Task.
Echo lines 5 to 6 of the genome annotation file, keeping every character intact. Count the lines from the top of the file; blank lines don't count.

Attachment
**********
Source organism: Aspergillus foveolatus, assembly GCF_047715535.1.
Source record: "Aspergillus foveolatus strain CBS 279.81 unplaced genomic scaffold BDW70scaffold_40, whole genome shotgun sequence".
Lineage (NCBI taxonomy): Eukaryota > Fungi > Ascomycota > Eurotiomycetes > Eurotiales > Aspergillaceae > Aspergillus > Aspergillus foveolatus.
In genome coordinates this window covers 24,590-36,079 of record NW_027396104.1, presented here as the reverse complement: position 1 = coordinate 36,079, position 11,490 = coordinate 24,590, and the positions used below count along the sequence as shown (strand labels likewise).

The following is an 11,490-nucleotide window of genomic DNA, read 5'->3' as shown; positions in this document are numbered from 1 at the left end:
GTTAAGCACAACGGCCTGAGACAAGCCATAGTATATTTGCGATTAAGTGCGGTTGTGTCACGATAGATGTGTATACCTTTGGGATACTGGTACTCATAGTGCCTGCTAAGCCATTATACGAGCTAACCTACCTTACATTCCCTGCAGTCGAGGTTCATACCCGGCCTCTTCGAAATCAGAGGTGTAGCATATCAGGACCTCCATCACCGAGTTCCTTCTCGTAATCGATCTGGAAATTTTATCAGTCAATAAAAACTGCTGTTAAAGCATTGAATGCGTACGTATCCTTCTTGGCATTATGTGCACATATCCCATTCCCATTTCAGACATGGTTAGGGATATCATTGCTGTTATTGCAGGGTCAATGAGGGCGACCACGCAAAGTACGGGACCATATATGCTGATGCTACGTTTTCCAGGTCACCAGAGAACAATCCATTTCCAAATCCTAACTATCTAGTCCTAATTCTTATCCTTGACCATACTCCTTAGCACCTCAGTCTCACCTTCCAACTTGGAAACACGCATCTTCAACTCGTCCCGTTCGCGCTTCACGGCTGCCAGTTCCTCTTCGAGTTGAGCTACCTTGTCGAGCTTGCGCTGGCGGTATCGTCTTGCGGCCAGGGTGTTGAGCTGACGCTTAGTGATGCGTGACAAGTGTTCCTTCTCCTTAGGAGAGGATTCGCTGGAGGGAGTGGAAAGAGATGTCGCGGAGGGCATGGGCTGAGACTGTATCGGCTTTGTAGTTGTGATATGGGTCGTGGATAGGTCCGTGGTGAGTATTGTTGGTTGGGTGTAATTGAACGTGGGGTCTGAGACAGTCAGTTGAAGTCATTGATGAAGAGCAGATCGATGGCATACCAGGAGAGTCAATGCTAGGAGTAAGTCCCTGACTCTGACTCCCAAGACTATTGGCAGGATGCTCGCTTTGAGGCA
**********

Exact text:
The following is an 11,490-nucleotide window of genomic DNA, read 5'->3' as shown; positions in this document are numbered from 1 at the left end:
GTTAAGCACAACGGCCTGAGACAAGCCATAGTATATTTGCGATTAAGTGCGGTTGTGTCACGATAGATGTGTATACCTTTGGGATACTGGTACTCATAGTGCCTGCTAAGCCATTATACGAGCTAACCTACCTTACATTCCCTGCAGTCGAGGTTCATACCCGGCCTCTTCGAAATCAGAGGTGTAGCATATCAGGACCTCCATCACCGAGTTCCTTCTCGTAATCGATCTGGAAATTTTATCAGTCAATAAAAACTGCTGTTAAAGCATTGAATGCGTACGTATCCTTCTTGGCATTATGTGCACATATCCCATTCCCATTTCAGACATGGTTAGGGATATCATTGCTGTTATTGCAGGGTCAATGAGGGCGACCACGCAAAGTACGGGACCATATATGCTGATGCTACGTTTTCCAGGTCACCAGAGAACAATCCATTTCCAAATCCTAACTATCTAGTCCTAATTCTTATCCTTGACCATACTCCTTAGCACCTCAGTCTCACCTTCCAACTTGGAAACACGCATCTTCAACTCGTCCCGTTCGCGCTTCACGGCTGCCAGTTCCTCTTCGAGTTGAGCTACCTTGTCGAGCTTGCGCTGGCGGTATCGTCTTGCGGCCAGGGTGTTGAGCTGACGCTTAGTGATGCGTGACAAGTGTTCCTTCTCCTTAGGAGAGGATTCGCTGGAGGGAGTGGAAAGAGATGTCGCGGAGGGCATGGGCTGAGACTGTATCGGCTTTGTAGTTGTGATATGGGTCGTGGATAGGTCCGTGGTGAGTATTGTTGGTTGGGTGTAATTGAACGTGGGGTCTGAGACAGTCAGTTGAAGTCATTGATGAAGAGCAGATCGATGGCATACCAGGAGAGTCAATGCTAGGAGTAAGTCCCTGACTCTGACTCCCAAGACTATTGGCAGGATGCTCGCTTTGAGGCA